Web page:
Hi guys really like the show even though some of it (not much) goes over my head. I also listen to twip and hope there will be a matching number of episodes to rival twiv. My name is Michael and I was talking to my dad the other day and he mentioned that he t... Read More
On episode #78 of the podcast This Week in Virology, Vincent, Alan, Dickson, and Rich talk about treating arthritis with a tanapox virus protein, Darwinian evolution of prions in cell culture, and the connect... Read More
Elio Schaechter of Small Things Considered defines the term "ontology" and why its destined to become part of every biologist’s vocabulary. Read More
A video from the DOE JGI '09 User Meeting on March 27, 2009 featuring Craig Venter's keynote talk "Reading and Writing the Genetic Code."
GEMINA is a web-based system to identify infectious pathogens and their representative genomic sequences through selection of associated epidemiology metadata. Gemina supports the development of DNA signature-based assays for the detection of pathogens or sets of pathogen through the Insignia Si... Read More
A new paper publish in PLoS One concludes that programs that optimize adherence to highly-active antiretroviral therapy (HAART) through direct observation in pregnancy have the potential to diminish mother-to-child HIV transmission in a highly cost-effective manner. Read More
It has always been assumed that plant viruses cannot infect animals, and vice versa, but plant viruses are known to be abundant in human faeces.
Now Didier Raoult at the University of the Mediterranean in Marseille, France, and his team think a pepper virus is making people sick, too.
They... Read More
Here's an interesting essay published in PLoS Biology by Michael Emerman and Harmit S. Malik on paleovirology, a topic recently discussed by Welkin Johnson, on the Small Things Considered blog.
<... Read More
Fluorescence-tagged Escherichia coli cells can be made to "blink" in unison by means of a constructed network of genes and proteins that coordinates oscillations within the growing cell population, according to Jeff Hasty and colleagues from the University of California, San Diego (UCSD) in La J... Read More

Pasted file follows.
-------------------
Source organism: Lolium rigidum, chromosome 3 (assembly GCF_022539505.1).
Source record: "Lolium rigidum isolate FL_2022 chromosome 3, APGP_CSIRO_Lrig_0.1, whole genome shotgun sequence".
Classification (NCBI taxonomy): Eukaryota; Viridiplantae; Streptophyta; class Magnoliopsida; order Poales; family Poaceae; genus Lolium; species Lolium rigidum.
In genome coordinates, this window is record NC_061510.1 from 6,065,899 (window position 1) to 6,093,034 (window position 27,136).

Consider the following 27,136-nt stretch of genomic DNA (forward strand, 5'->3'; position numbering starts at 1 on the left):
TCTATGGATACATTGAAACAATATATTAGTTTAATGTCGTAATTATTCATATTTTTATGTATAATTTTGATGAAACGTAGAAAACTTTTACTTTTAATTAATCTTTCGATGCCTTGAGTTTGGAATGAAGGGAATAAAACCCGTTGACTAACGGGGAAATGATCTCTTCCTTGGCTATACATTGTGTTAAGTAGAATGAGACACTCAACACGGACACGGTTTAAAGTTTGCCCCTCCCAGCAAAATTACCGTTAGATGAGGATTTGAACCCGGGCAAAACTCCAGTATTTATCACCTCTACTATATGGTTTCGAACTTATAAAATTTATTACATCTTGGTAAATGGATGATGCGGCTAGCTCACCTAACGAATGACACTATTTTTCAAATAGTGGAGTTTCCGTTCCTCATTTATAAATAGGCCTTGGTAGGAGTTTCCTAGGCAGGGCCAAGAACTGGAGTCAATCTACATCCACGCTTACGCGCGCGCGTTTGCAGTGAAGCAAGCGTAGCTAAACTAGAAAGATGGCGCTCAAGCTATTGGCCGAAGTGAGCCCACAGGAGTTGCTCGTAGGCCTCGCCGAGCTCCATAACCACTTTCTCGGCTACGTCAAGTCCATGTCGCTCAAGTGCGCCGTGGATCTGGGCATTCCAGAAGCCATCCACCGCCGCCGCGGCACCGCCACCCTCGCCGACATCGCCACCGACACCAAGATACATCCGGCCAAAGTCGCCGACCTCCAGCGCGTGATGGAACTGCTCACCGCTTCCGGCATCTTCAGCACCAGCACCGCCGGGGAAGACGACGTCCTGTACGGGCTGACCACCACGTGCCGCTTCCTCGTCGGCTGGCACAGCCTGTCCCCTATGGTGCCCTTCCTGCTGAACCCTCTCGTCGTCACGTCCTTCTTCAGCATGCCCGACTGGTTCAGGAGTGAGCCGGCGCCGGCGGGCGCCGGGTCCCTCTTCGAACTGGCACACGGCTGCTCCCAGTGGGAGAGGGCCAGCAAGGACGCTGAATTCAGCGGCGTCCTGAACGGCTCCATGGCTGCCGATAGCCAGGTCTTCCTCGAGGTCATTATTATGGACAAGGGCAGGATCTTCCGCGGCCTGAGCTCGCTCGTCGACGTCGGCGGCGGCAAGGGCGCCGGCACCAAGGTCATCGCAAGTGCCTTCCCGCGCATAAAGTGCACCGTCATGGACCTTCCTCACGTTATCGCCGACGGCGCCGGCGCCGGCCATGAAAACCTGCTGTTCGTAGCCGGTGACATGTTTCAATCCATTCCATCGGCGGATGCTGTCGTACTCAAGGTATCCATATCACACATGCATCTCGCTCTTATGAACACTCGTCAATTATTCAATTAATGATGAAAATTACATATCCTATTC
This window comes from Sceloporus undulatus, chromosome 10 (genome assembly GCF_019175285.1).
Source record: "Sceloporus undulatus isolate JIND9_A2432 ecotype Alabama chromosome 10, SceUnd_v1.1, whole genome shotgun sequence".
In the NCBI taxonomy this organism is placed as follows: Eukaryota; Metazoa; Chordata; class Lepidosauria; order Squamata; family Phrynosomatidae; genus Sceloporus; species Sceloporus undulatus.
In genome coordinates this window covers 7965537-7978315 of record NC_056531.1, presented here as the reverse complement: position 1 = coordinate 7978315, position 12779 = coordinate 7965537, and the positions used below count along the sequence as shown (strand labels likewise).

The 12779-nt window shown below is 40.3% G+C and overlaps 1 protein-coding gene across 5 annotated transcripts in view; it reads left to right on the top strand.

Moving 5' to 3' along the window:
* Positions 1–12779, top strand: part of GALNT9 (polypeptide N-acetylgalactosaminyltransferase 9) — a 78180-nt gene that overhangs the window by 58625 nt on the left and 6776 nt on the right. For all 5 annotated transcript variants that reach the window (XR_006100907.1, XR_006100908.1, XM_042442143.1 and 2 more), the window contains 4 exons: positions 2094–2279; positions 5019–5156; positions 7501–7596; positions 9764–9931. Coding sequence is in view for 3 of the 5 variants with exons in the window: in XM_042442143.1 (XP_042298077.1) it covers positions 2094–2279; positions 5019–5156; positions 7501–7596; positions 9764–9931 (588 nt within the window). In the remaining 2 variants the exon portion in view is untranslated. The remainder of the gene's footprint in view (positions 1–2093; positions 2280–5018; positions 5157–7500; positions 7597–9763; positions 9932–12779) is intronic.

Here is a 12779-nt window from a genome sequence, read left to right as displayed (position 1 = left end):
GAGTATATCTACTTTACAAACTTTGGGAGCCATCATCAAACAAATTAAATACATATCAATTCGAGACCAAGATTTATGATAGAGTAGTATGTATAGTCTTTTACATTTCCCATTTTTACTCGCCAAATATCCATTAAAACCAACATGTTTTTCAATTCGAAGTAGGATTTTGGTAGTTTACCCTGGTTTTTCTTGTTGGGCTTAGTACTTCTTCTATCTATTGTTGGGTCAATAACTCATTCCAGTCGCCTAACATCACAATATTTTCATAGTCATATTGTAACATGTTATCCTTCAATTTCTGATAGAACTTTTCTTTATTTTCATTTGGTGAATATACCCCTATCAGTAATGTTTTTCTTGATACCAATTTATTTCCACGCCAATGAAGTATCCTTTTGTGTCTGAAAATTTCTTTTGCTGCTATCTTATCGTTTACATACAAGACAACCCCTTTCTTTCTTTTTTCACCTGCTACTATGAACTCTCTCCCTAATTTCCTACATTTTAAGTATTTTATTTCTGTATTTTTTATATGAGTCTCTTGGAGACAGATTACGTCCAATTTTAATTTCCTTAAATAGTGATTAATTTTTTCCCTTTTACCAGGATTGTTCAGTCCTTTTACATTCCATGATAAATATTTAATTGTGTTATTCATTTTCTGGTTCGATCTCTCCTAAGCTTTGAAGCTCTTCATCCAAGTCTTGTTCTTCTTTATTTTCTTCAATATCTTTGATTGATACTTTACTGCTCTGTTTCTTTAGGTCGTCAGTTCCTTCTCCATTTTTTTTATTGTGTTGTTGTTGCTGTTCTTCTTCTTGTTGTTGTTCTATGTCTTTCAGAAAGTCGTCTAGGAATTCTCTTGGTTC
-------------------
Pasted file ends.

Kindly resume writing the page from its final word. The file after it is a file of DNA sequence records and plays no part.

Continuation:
Deep sequencing – which identified a viral contaminant of the rotavirus vaccine Rotarix - could have revealed the presence of simian virus 40 (SV40) in the poliovirus vaccine, had the technique been available in the 1950s. Exposure of over 100 million Americans to SV40, and many more worldwide, ... Read More
Tracing the origin of an outbreak is a critical clue in curing a disease. But how can scientists track the beginnings of malaria, a disease that has been around for millions of years? Watch researcher Read More
Welkin Johnson, Assistant Professor of Microbiology and Molecular Genetics at Harvard Medical School and an Associate Blogger for Small Things Considered, ponders the "fossil record" of viruses:
"As a scientist fascinated with the evolutionary interplay between viruses and their hosts, I admi... Read More
In regard to your question as to cases of known alteration of host behavior by virus that increases the rate of contact among hosts (Twiv 70), the most dramatic example is given by rabies. This extraordinary virus can convert a neurologically and behaviorally... Read More
On episode #77 of the podcast This Week in Virology, Vincent, Alan, and Rich revisit circovirus contamination of Rotarix, then discuss poxvirus-like replication of mimivirus in the cell cytoplasm, and whether... Read More
The contamination of the rotavirus vaccine Rotarix with porcine circovirus 1 DNA was revealed by deep sequencing. The same technique was also used to demonstrate that oral poliovirus vaccine does not contain viruses that can cause poliomyelitis. Read More
Nanne Nanninga, Emeritus Professor of Molecular Cytology, Swammerdam Institute for Life Sciences, University of Amsterdam, The Netherlands, authors a guest post on Small Things Considered that questions whether van Leeuwenhoek actually observed yeast cells in 1680.
"It is common knowledge tha... Read More
Vincent and Dickson continue their discourse on tapeworms, covering the fish and dog varieties.
The third video of a three part lecture by Joseph DeRisi focuses on drug development for Malaria. Read More
The second video in brief set of three lectures by Joseph DeRisi. Read More
The first video in brief set of three lectures by Joseph DeRisi gives a very general overview of malaria, the disease and Plasmodium falciparum, the causative agent of the most deadly form. Basic research as well as drug development efforts will also be covered in parts two and three of this ser... Read More